0001raoul-resizedI am looking forward to working with the Illinois Commission on Criminal Justice and Sentencing Reform to fix a broken system that is supposed to make Illinois safer but instead has produced overcrowded prisons, soaring costs and a large population cycling in and out of prison rather than getting the resources they need to leave crime behind.

Gov. Rauner has asked me to help lead this effort, and I'm honored to be working with an extremely knowledgeable and committed group to seize this bipartisan moment for change. A column I co-authored with the governor appeared in today's Sun Times:



In Springfield, we know there are going to be some tough fights ahead, but we believe the time is right for Illinois Democrats and Republicans to put aside partisan disagreements and fix our broken criminal justice system.

Nationally, leaders from the right and left, from Newt Gingrich to President Obama, agree that the U.S. needs to reduce the country's costly overreliance on incarceration.

Since the 1970s, the rate of incarceration in the U.S. has more than quadrupled. Our country has only 5 percent of the planet's population, but 25 percent of its prisoners held in the largest prison system the world has ever seen. This amounts to almost 2.3 million people incarcerated at an annual cost of more than $80 billion.

While Red and Blue states like Texas and New York have begun to take action by passing safe and effective criminal justice reforms, Illinois has lagged behind. As a result, our prison system has devolved into one of the most crowded in the country.

Read more here.



February 18, 2015


SPRINGFIELD — State Senator Kwame Raoul (D-Chicago 13th) issued the following statement in response to today's budget address:

Like the governor, I support a balanced budget that allows Illinois to become compassionate and competitive. But as co-chair of the conference committee that took on pension reform in 2013, I understood that we had embarked on a long road fraught with legal challenges and careful negotiations. It's a road we need to continue walking, in order to achieve constitutional, responsible pension reform and sustain funding for core state services; however, I have serious doubts about the governor's claim that we can save $2.2 billion this year by addressing pension liabilities.

I view this budget proposal as a starting point, and I look forward to working with the governor to accomplish pension reform the right way and while also maintaining access to health care, mental health services and other essential forms of assistance to those in greatest need.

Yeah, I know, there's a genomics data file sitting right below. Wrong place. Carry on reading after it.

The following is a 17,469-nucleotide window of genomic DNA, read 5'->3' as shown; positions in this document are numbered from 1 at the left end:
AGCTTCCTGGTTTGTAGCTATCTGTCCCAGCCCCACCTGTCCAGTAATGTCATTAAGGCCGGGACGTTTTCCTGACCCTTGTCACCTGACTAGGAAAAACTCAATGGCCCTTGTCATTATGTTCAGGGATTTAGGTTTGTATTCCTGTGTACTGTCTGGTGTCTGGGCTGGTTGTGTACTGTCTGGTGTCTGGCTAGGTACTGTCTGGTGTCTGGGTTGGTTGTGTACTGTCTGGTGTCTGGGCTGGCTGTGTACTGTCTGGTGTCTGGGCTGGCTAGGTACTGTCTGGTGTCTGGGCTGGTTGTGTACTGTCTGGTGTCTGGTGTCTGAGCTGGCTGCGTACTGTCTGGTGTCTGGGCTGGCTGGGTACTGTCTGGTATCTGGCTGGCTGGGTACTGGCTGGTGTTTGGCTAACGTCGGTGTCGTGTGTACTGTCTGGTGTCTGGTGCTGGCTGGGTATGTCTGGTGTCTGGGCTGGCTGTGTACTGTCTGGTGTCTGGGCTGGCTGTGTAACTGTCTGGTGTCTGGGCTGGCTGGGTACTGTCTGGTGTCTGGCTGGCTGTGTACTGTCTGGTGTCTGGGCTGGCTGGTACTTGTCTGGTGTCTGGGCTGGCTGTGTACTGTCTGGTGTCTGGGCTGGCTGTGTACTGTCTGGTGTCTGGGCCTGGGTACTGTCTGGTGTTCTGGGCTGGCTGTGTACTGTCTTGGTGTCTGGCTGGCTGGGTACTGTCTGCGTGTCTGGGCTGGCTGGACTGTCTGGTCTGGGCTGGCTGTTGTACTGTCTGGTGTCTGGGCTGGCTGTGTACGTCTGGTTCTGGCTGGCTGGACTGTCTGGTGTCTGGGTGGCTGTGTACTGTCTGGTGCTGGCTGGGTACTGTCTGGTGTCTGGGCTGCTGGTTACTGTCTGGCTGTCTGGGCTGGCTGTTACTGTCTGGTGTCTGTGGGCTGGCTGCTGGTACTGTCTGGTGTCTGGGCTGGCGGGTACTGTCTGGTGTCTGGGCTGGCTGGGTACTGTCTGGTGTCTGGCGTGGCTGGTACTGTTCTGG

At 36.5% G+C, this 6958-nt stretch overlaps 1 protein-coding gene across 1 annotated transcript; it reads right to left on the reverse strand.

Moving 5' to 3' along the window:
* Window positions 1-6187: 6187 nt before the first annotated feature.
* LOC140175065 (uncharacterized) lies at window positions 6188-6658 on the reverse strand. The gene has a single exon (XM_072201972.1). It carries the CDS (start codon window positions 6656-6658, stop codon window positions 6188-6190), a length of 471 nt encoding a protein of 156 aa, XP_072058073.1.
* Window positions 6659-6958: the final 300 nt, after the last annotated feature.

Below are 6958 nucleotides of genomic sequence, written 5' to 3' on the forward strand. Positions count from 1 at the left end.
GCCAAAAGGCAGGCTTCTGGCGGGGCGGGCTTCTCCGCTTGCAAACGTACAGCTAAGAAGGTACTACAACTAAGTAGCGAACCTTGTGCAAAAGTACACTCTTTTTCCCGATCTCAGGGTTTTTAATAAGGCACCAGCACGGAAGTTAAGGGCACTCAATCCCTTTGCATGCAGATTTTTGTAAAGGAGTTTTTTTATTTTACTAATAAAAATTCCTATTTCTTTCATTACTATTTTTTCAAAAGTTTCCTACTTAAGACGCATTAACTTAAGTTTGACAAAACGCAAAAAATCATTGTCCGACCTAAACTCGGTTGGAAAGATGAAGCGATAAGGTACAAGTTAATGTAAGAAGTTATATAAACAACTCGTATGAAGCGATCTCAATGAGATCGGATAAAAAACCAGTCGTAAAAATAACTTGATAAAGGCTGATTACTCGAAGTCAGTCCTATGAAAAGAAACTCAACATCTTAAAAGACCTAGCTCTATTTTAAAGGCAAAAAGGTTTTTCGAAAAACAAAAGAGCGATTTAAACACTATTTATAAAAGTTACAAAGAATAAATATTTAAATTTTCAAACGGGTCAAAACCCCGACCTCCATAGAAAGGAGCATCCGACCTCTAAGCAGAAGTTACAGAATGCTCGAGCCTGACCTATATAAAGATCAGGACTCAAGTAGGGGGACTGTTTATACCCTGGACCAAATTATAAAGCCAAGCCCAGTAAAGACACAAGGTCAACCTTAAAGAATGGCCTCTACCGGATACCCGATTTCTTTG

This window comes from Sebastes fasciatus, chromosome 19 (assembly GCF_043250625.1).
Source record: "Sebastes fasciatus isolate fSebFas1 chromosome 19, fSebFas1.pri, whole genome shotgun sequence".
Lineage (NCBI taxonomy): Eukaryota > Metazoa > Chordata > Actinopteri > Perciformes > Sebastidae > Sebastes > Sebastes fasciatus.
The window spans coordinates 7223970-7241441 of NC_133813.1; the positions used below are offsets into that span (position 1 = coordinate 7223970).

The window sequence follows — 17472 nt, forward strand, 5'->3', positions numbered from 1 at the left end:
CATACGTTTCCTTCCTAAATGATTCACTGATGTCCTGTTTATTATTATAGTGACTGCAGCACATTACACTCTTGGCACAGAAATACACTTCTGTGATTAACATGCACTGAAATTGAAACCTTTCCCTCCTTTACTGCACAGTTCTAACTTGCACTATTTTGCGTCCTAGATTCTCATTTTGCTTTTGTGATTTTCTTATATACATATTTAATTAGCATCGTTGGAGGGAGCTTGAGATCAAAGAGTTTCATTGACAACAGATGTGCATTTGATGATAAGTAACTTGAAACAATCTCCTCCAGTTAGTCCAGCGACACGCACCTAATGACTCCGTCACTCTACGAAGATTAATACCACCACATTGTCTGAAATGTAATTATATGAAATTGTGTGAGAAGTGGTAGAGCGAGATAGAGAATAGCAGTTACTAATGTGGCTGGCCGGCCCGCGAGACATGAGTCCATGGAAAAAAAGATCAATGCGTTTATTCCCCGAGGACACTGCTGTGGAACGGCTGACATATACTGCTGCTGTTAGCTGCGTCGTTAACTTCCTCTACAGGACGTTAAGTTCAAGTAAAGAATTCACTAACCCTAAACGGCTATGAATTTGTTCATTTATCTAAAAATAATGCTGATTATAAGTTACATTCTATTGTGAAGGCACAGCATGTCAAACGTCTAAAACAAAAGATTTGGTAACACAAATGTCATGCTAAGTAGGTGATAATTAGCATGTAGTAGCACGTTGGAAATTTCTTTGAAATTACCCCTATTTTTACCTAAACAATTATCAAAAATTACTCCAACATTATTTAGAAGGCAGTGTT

The budget negotiations will not be easy, and they will likely be contentious. But today, we also find ourselves at a significant bipartisan moment – an opportunity to work together to finally reform our criminal justice system. Republicans and Democrats alike agree that warehousing criminals, without preparing them to rejoin society, is neither humane nor prudent. We agree that our sentencing laws are outmoded and aren't making our neighborhoods safer. We agree that too many Illinoisans – particularly young African-American males – have been left sitting in prison, at great cost to taxpayers, instead of getting the help they need to leave crime behind. As chair of the Senate's Restorative Justice Committee and a member of the governor's criminal justice reform task force, I look forward to working with the Rauner administration to accomplish these goals and make Illinois a safer, more compassionate and more productive state – one that invests in people, not prisons.


Budget address web

The day before the governor's budget address, I joined the crew of The Afternoon Shift on WBEZ to preview the state budget and discuss some of the challenges we face, including new concerns about pension reform.


State of the State react webI’ve been in the business of improving Illinois for many years now. We’ve abolished the death penalty, overhauled workers’ compensation, protected voting rights and expanded minority participation in state contracts. I welcome Gov. Rauner to the effort. I’m ready to work with anyone who comes to the table with reasonable ideas and a willingness to compromise.

I do want to see more specifics and a detailed blueprint of where the governor is proposing to lead us and how he plans to get there. The time for bashing Illinois and focusing on past problems is over; it's time to govern this great state and start shaping its future.

Gov. Rauner has reached out to me for input on our next steps in criminal justice reform, and I'm confident that this is an area where we can find common ground. I'm very pleased with initial indications of the Rauner administration's direction on this issue – both his statements today and the individuals he has chosen to advise him. I look forward to working with the governor on a more just, humane and fiscally responsible approach to public safety.

New law helps block those who commit felonies connected to public employment from collecting pensions

pensionsSPRINGFIELD — State Senator Kwame Raoul (D-Chicago 13th) announced that a measure he sponsored to make it harder for felons to receive public pensions became law today. Outraged by a pension board’s decision to allow convicted former Chicago police commander Jon Burge — who oversaw the torture of more than 100 suspects — to continue receiving a pension, Raoul worked with Attorney General Lisa Madigan to clarify that courts can intervene to stop such payouts.

Read more: Raoul: “It’s unconscionable that Jon Burge is receiving a pension”